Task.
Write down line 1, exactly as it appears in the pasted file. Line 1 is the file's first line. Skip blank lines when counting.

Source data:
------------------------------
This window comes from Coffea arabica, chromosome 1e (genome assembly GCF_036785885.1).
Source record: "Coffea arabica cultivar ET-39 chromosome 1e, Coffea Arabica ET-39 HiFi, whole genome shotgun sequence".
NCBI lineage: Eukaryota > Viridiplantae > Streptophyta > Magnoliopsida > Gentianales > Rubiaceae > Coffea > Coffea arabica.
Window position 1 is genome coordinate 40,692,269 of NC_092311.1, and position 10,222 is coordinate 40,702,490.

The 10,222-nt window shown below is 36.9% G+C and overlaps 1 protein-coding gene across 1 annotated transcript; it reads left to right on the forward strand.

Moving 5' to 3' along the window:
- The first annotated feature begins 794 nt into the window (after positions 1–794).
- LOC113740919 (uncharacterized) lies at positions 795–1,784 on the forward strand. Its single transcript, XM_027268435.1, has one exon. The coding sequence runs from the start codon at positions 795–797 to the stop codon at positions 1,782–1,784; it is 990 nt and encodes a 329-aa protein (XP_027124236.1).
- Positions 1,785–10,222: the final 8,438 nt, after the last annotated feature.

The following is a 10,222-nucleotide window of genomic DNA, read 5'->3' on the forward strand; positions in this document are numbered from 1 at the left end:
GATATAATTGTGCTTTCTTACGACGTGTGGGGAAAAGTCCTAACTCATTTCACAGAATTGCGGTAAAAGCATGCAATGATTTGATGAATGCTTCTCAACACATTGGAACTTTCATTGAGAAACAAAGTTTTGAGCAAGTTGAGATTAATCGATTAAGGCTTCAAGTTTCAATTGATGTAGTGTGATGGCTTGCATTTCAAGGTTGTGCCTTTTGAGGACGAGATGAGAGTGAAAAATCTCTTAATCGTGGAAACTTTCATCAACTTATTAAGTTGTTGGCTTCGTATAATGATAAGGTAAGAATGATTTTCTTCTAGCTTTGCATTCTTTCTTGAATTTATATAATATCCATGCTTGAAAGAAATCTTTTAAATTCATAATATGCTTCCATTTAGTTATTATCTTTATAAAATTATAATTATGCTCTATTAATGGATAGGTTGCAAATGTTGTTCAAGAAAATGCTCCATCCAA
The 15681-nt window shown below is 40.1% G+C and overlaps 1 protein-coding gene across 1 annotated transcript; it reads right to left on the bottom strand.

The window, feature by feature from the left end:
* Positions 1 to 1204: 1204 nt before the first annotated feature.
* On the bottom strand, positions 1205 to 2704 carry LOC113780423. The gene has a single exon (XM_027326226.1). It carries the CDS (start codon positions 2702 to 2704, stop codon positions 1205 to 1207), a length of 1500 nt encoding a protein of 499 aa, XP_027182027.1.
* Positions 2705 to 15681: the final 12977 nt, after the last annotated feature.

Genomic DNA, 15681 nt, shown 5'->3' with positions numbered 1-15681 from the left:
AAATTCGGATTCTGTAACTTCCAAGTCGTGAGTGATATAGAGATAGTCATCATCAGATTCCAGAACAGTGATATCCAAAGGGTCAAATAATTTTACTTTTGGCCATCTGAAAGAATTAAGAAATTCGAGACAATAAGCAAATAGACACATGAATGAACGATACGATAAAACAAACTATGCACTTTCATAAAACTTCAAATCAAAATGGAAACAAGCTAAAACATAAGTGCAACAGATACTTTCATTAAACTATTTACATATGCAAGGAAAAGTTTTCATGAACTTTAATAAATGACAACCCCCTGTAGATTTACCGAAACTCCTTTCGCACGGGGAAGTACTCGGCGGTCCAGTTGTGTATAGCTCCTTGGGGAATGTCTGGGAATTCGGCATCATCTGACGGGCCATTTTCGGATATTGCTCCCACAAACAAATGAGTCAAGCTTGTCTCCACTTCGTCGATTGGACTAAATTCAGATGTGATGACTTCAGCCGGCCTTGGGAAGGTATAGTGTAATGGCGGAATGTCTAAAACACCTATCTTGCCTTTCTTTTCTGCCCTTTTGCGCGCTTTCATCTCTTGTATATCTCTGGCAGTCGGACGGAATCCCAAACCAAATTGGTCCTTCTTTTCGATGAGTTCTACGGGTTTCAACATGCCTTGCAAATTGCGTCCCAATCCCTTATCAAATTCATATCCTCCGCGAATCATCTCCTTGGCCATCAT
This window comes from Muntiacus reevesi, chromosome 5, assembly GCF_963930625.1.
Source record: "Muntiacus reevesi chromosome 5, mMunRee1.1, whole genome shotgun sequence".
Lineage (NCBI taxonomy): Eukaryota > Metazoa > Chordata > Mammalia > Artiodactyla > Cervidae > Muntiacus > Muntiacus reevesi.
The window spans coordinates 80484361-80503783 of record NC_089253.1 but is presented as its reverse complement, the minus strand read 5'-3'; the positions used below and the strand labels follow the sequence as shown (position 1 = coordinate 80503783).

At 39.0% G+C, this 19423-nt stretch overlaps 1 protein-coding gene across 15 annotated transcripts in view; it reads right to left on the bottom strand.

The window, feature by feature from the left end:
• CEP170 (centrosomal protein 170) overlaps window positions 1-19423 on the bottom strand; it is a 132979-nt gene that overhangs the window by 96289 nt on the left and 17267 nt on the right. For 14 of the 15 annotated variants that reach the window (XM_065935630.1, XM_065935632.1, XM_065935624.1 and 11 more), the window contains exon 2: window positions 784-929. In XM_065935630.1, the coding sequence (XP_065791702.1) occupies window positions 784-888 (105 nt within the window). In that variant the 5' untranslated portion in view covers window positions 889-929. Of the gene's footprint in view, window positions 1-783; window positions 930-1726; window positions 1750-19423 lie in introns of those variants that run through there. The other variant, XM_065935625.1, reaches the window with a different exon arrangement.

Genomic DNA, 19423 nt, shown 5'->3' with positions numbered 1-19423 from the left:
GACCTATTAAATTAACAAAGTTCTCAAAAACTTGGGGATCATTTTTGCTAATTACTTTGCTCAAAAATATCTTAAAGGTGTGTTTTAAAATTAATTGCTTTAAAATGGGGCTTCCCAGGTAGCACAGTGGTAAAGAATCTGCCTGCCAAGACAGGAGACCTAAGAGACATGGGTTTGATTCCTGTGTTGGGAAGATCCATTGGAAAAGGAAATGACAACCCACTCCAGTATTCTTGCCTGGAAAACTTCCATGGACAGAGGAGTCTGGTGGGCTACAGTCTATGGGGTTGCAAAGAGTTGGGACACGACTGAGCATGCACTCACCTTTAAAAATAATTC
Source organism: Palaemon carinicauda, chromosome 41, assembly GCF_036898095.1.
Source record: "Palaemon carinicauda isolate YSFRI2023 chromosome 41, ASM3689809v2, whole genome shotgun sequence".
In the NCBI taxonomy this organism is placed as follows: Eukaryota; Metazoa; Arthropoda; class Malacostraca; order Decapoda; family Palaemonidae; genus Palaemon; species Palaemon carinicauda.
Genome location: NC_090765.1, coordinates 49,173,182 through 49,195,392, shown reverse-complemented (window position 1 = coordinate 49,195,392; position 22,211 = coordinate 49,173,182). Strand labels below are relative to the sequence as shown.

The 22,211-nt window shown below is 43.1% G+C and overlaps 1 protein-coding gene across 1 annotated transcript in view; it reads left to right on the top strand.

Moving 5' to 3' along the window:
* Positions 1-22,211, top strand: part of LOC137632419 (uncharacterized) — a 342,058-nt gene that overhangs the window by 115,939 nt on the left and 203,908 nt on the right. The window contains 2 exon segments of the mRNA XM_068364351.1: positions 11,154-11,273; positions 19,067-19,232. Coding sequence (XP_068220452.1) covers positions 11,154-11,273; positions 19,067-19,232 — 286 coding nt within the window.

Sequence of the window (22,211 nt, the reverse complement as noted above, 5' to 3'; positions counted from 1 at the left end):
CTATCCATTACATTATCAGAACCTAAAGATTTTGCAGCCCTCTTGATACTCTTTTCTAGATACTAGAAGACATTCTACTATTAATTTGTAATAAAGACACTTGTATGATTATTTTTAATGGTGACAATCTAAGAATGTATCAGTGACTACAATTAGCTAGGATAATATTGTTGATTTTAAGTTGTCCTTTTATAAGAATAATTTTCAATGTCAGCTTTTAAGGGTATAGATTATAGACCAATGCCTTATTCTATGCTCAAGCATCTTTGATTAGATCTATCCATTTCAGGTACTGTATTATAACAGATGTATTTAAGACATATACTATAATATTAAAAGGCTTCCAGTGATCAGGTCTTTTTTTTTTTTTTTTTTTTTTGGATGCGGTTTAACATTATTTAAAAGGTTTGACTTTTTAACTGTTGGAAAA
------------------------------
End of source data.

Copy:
This window comes from Coffea arabica, chromosome 1e (genome assembly GCF_036785885.1).